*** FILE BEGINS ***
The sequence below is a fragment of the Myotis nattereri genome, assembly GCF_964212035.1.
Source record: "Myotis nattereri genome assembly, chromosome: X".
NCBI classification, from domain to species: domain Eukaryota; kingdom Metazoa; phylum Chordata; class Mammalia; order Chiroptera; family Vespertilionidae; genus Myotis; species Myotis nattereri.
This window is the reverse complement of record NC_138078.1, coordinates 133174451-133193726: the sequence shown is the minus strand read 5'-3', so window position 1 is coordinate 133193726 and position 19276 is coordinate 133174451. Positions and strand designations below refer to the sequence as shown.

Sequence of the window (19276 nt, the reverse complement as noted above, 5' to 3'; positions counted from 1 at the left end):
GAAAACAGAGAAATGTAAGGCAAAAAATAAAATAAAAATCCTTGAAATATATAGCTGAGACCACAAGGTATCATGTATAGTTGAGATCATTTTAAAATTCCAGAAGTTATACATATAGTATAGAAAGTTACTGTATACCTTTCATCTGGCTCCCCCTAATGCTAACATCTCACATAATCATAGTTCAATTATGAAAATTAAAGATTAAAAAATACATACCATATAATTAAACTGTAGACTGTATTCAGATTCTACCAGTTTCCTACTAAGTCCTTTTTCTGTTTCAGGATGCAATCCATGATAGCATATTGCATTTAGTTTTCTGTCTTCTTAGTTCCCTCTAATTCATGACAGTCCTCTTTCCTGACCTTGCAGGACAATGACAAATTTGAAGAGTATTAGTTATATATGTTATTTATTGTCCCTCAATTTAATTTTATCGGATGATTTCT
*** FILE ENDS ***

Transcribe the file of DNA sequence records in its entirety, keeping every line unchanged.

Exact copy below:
The sequence below is a fragment of the Myotis nattereri genome, assembly GCF_964212035.1.
Source record: "Myotis nattereri genome assembly, chromosome: X".
NCBI classification, from domain to species: domain Eukaryota; kingdom Metazoa; phylum Chordata; class Mammalia; order Chiroptera; family Vespertilionidae; genus Myotis; species Myotis nattereri.
This window is the reverse complement of record NC_138078.1, coordinates 133174451-133193726: the sequence shown is the minus strand read 5'-3', so window position 1 is coordinate 133193726 and position 19276 is coordinate 133174451. Positions and strand designations below refer to the sequence as shown.

Sequence of the window (19276 nt, the reverse complement as noted above, 5' to 3'; positions counted from 1 at the left end):
GAAAACAGAGAAATGTAAGGCAAAAAATAAAATAAAAATCCTTGAAATATATAGCTGAGACCACAAGGTATCATGTATAGTTGAGATCATTTTAAAATTCCAGAAGTTATACATATAGTATAGAAAGTTACTGTATACCTTTCATCTGGCTCCCCCTAATGCTAACATCTCACATAATCATAGTTCAATTATGAAAATTAAAGATTAAAAAATACATACCATATAATTAAACTGTAGACTGTATTCAGATTCTACCAGTTTCCTACTAAGTCCTTTTTCTGTTTCAGGATGCAATCCATGATAGCATATTGCATTTAGTTTTCTGTCTTCTTAGTTCCCTCTAATTCATGACAGTCCTCTTTCCTGACCTTGCAGGACAATGACAAATTTGAAGAGTATTAGTTATATATGTTATTTATTGTCCCTCAATTTAATTTTATCGGATGATTTCT